MIT Plasma Science and Fusion Center

MIT Plasma Science and Fusion Center


The MIT Plasma Science and Fusion Center (PSFC) provides research and educational opportunities that expand our understanding of plasma physics, its applications, and magnet technology. As a multidisciplinary lab, the PSFC leverages translational science to create real-world solutions, with a focus on developing magnetic fusion as a carbon-free energy source.  


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The MIT PSFC engages in the DIII-D program on multiple levels. Major facility upgrades like design and installation of an advanced current drive system and novel diagnostics are ongoing. Experimental science coupled with modeling and simulation are a central focus, with scientists and students stationed onsite at DIII-D and on campus at MIT leading physics groups, conducting experiments, and contributing to the analysis ecosystem. Graduate students, postdoctoral researchers, and staff scientists participate at varying levels in research areas spanning advanced current drive techniques, disruption science and machine learning, pedestal and core-edge integration physics, plasma transport, and diagnostic development. 

Heating and Current Drive: Steve Wukitch 

San Diego Team: Mirela Cengher, Samuel Pierson, and Evan Leppink  

Cambridge Team: Steve Wukitch (lead), Ivan Garcia, Yijun Lin, Grant Rutherford, and Andrew Seltzman  

A scientist in an orange jumpsuit and PPE works inside the reactor vessel.
Samuel Pierson inside the DIII-D vacuum vessel.
Two scientists standing with a box containing copper waveguides.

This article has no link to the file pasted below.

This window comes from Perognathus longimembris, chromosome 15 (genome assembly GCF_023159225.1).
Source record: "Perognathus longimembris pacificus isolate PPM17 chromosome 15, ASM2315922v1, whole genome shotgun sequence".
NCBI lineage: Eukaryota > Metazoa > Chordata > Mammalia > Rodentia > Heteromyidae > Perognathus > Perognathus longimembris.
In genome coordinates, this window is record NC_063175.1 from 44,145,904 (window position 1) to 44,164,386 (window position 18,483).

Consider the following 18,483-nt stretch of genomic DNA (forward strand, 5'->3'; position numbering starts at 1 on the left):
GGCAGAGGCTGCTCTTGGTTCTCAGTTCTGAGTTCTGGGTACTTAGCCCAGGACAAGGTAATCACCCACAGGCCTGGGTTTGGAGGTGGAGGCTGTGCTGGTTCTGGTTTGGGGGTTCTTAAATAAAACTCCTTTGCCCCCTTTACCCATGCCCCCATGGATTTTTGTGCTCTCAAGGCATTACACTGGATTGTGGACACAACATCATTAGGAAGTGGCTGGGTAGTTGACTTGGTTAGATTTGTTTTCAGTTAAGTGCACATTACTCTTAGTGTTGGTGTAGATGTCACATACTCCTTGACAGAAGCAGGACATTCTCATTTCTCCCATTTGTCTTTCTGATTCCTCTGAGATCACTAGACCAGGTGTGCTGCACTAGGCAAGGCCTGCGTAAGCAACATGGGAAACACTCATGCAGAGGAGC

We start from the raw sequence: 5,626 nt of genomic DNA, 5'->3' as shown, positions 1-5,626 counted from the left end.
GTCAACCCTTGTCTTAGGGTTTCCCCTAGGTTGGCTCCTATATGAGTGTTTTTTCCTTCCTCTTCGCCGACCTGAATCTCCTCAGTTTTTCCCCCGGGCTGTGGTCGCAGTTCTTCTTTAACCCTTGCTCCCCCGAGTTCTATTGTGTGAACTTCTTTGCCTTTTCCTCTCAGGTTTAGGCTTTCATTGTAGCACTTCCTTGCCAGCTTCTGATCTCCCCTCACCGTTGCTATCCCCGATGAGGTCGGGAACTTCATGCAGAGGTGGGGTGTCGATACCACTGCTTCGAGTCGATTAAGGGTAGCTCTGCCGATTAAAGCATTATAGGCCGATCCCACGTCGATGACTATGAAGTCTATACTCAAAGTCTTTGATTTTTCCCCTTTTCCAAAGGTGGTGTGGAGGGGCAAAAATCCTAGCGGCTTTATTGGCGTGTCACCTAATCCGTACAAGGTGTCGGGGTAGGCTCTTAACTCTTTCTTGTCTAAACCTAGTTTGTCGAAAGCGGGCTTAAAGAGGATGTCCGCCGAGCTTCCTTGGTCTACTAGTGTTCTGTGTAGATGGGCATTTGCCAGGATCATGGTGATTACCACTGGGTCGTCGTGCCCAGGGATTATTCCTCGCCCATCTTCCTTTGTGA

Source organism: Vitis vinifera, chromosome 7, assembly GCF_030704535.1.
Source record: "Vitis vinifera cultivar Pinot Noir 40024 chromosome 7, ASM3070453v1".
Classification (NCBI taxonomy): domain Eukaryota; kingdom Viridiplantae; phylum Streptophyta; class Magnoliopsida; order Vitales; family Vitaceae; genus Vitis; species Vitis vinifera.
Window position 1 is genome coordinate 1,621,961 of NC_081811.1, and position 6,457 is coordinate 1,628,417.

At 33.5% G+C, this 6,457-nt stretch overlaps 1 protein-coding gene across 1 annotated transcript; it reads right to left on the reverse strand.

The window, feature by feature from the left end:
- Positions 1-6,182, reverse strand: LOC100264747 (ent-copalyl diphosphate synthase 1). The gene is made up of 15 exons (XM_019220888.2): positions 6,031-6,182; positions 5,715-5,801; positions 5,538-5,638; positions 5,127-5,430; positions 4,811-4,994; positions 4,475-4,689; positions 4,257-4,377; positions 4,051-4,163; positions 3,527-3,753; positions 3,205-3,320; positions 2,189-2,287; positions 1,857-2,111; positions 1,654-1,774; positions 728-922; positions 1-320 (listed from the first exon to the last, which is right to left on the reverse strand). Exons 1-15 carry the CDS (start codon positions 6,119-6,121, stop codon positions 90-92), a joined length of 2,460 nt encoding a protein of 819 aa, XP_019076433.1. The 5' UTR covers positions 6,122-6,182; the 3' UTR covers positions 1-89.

Mirela Cengher and Samuel Pierson with High Field Side Lower Hybrid waveguides.
A scientist stands in front of a klystron.
Evan Leppink.

The PSFC team is developing robust tools for heating and current drive in fusion reactor environments and diagnostics to characterize high field side scrape off layer, wave coupling and absorption. The team is contributing a major hardware enhancement to DIII-D, which will drive off-axis current using a High Field Side (HFS) launched Lower Hybrid Current Drive (LHCD) System. HFS-LHCD system and diagnostics will allow assessment of the expected benefits of HFS launch on power coupling, validation of understanding of LH edge interactions, and evaluation of current drive efficiency and profile control in a range of plasma scenarios.  

Disruption Prevention Strategies for Tokamak Plasmas: Cristina Rea

San Diego Team:  John Boguski 

Cambridge Team: Cristina Rea (lead), Robert Granetz, Alex Tinguely, Darren Garnier, Jinxiang Zhu, Andrew Maris, Zander Keith, Stuart Benjamin, Lucas Spangher, Herbert Turner, Allen Wang, and Ben Stein-Lubrano

A scientist stands in front of a blue sign reading "DIII-D National Fusion Facility"
Cristina Rea.
A group of scientists sit around a table in a restaurant.
Clockwise from left: Andrew Maris, Ben Stein-Lubrano, Cesar Clauser, Robert Granetz, Cristina Rea, Ryan Sweeney, Darren Garnier, Alex Tinguely, and Zander Keith.